The Scottish and Welsh governments have announced that they will be upping the support they offer tenants who are struggling as a result of the coronavirus.

Some measures have been introduced, while others have been extended, so here’s a short overview of the latest changes.


An interest-free loan will be made available to tenants experiencing financial difficulties and who are unable to access certain benefits or other forms of support toward their housing costs.

The sum of £10 million has been allocated to the Tenant Hardship Loan Fund, but details about who will be eligible for it, and how to apply, are still to be announced.

We know the loan will be accessible from November, though the exact date hasn’t yet been confirmed.

In addition to this, an extra £3 million is being pumped into the Discretionary Housing Payment fund, which is in place to help tenants already in receipt of benefits.

The DHP was originally a £60 million budget set up to mitigate the impact of the bedroom tax in Scotland, and has been increased by £19 million, including the latest top-up.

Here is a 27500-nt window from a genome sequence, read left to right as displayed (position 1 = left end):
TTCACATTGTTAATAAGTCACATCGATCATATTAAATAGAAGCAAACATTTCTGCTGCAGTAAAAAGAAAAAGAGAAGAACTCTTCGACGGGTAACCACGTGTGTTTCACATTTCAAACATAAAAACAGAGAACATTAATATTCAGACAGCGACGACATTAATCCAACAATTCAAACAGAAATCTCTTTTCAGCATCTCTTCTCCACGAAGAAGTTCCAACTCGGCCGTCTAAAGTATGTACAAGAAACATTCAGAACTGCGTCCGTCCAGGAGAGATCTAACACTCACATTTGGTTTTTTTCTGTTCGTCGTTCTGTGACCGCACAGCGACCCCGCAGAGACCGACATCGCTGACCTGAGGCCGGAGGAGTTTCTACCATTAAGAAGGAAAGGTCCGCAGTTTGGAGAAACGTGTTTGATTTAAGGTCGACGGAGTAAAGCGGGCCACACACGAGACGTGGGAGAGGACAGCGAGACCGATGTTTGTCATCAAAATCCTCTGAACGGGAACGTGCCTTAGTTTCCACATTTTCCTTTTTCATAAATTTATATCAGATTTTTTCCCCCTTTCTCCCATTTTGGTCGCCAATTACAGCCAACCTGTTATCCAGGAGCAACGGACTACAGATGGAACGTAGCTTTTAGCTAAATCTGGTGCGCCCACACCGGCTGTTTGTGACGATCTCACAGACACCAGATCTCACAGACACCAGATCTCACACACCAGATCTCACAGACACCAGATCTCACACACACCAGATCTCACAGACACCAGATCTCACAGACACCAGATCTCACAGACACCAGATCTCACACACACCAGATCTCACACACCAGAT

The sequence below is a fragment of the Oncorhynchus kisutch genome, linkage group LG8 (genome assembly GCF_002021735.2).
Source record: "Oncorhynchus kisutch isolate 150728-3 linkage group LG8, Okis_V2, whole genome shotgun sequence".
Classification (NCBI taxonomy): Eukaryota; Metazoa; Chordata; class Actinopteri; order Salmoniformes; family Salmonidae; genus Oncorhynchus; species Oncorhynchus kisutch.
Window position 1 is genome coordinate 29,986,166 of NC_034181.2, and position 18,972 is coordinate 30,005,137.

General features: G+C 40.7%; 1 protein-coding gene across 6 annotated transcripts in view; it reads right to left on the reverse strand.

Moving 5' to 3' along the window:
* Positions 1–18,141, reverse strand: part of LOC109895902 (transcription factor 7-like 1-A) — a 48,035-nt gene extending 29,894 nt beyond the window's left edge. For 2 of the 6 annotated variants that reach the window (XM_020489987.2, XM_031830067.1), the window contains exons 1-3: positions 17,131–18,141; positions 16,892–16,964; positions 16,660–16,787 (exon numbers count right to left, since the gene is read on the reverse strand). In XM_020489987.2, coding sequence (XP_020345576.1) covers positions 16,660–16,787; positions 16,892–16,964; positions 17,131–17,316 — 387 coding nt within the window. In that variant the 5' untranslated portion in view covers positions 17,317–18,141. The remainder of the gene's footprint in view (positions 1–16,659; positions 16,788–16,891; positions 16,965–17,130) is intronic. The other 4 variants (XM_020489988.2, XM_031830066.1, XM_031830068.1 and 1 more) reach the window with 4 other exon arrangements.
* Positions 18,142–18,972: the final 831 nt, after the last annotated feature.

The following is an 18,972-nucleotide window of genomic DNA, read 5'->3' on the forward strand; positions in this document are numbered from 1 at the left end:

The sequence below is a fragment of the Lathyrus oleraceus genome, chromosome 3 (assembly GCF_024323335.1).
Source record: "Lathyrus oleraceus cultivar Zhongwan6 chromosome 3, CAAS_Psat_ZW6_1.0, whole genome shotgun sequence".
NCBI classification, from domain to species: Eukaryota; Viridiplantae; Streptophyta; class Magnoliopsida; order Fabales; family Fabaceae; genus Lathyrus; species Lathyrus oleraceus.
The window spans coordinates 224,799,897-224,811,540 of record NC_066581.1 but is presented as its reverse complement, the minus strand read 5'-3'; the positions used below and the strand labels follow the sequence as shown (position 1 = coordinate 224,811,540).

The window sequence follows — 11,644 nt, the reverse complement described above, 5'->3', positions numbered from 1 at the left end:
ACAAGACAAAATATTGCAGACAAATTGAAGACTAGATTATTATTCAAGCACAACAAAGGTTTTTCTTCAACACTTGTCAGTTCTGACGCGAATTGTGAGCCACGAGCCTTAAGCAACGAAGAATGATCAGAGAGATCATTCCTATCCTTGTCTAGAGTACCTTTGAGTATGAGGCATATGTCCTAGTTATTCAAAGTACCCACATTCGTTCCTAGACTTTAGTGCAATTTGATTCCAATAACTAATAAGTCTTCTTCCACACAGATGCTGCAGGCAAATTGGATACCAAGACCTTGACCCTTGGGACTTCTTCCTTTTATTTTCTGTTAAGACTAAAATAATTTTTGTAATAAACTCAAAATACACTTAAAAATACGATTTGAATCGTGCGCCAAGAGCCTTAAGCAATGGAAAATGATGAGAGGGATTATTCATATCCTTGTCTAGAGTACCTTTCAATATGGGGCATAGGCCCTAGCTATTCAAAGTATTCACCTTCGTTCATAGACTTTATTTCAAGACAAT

Scottish Housing Minister Kevin Stewart said that these measures are there to ensure no one is left in a position where they cannot access support to pay their rent.

In the same announcement, the Housing Minister also extended the current ban on evictions – which was due to end on September 30th – to March 2021.

This means that irrespective of the type of tenancy, or what kind of notice is served, or for whatever reason, all eviction proceedings are to be placed on hold.

The only exceptions to this are cases involving anti-social behaviour or domestic abuse.

Learn more about the Scottish government’s support for tenants.


A similar loan scheme to Scotland’s will be implemented in Wales, but it will not be interest-free.

The £8 million Tenant Saver Loan Scheme will be offered at an APR of 1%, over a term of up to five years.

It will be available to private tenants who are experiencing rent arrears as a result of the coronavirus, but can also be used to cover future rent payments if a tenant anticipates they will struggle to find the funds needed.

The money will be paid directly to the lettings agent or landlord and, at the moment, there is no cap on the amount that can be borrowed.

The ban on evictions in Wales is in place until the 30th of September, so until then tenants must be given a minimum notice of 6 months before any court action can begin.

The Welsh government did say that this will be reviewed and that the ban could be extended once more.

Read more about the extension of the evictions ban in England and Wales.

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